- Gary Direnfeld
We all trust our children. However, the issue here is not trust but curiosity - the kind of curiosity that can lead to good things - or to danger.
Rahul and Ritu were 11 and 12 respectively. They belonged to decent, respectable families, and were bright and sensible children. They had never been in trouble before. So when they were caught performing acts of sex uncharacteristic of children their ages, it was a complete shock to their parents. Whatever possessed them to indulge in such behavior? The answer is simple: The internet. They were simply trying out what they came across while browsing the internet. They had seen thousands of perverse and sexually graphic image, which lead the children to believe kinky sex was normal. They had to try it.
Our lives have changed. With the Internet we have invited the world into our homes: the good, the bad and the ugly. In less than seconds we can be transported around the world and can access information otherwise unavailable. There are remarkable advantages to the internet as well. We can communicate with friends and loved ones easily. We have access to education and to services. But the downside is that any wrong turn can be exposed us to dangerous information, ideas, images, behaviour. Children can even be lured to their deaths.
Look out for these warning signs that may signal your child is accessing adult sites.
1. Spending increased time on-line to the exclusion of other friends and prior preferred activities.
2. Surfing the Internet with the door closed and when you approach, you hear a flurry of mouse-clicks as your child quickly deletes information or changes web pages.
3. An increase in sexual behaviour or talk of adult on-line friends, particularly if this leads to meeting unknown persons.
Think of the Internet as a big lake. There are shallow spots and deep spots. You would never throw your child into the lake without supervision, without learning to swim or without learning of the dangerous areas. You would never let your children swim in the dark. Like learning to swim, these strategies may protect your child from harm on the Internet:
1. Purchase and install "blocking software". Such software prevents adult web sites from appearing on your computer. This is ideal if you have younger children that may stumble on a pornographic website without meaning to do so. Ask at your local computer store for a recommendation on which software to use.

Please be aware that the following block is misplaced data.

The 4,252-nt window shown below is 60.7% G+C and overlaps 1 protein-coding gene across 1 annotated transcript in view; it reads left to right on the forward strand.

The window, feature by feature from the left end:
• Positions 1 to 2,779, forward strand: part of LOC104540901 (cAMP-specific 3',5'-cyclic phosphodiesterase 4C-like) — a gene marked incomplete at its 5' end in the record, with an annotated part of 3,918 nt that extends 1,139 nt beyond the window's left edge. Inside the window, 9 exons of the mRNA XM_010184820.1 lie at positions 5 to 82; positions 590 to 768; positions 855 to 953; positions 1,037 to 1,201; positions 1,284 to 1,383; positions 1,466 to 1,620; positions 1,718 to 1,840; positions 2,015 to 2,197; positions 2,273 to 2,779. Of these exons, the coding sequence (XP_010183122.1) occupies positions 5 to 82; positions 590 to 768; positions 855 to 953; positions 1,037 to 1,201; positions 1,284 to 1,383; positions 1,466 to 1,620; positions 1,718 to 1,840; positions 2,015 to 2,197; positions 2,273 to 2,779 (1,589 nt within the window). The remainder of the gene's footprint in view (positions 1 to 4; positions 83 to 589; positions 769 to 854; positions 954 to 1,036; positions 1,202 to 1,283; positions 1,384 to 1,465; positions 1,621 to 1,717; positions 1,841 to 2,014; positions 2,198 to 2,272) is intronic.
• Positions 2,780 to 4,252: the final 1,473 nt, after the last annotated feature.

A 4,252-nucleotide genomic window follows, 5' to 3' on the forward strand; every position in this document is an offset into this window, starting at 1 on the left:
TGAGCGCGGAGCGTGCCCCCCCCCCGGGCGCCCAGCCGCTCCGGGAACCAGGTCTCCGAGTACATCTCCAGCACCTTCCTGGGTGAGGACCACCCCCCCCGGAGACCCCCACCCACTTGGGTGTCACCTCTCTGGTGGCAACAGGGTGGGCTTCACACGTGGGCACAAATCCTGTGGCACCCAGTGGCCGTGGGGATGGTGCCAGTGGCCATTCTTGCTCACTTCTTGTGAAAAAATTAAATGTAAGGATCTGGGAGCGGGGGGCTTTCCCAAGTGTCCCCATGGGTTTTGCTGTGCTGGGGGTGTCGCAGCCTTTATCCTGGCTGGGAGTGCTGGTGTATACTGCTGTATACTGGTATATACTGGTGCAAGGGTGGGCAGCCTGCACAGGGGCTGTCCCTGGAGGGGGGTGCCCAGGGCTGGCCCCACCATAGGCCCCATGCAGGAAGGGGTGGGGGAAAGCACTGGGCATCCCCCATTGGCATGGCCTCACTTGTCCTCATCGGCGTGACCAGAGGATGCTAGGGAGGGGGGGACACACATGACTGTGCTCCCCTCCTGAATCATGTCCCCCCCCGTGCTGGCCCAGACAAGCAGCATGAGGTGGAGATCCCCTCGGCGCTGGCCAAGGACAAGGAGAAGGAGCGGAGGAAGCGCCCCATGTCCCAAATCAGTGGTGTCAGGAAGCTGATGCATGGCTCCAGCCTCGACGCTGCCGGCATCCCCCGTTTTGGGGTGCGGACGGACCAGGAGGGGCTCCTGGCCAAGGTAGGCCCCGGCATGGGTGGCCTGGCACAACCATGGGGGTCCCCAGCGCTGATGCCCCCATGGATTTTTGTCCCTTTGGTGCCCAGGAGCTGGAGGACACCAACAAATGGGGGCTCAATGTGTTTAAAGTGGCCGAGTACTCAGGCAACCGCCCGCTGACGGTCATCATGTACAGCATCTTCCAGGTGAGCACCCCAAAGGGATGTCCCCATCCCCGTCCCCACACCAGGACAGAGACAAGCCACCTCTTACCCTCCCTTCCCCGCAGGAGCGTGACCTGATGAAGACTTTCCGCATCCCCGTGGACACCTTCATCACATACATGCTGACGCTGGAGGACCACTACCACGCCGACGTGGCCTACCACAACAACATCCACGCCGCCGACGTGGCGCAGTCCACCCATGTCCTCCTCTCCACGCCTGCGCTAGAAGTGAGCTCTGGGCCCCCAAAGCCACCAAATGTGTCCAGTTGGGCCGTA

2. Keep your computer in a public area in your house such as your bedroom, the family room or hallway. This will kill motivation for children to browse pornographic sites. Porn needs secrecy to survive. No secrecy, no porn.
3. If the computer is to remain in your child's room, the door MUST be open when the Internet is in use. There is no reason for your child to lock the door and browse on the Internet, so make sure he never does so.
4. Check the Temporary Internet Files and History Folder on the computer. The rule is, no deleting these files. Parents are advised to view these files periodically. These files will show you exactly what has been viewed and which web sites were accessed. They even will show date and time. No files, no computer.
5. Make sure you learn the use of the computer yourself, or your child will be able to get away with surfing many sites confident in the knowledge that you will never know what he is up to.
Remember, safety on the Internet is not a matter of trusting your child. It is not your child's fault that enticing information is a fingertip away. It is a matter of understanding childhood curiosity and the trouble that it can cause. It is always up to the parents to protect children from harm and learn the strategies to do so. Our mission is to nurture them and keep them safe from harm in any form.
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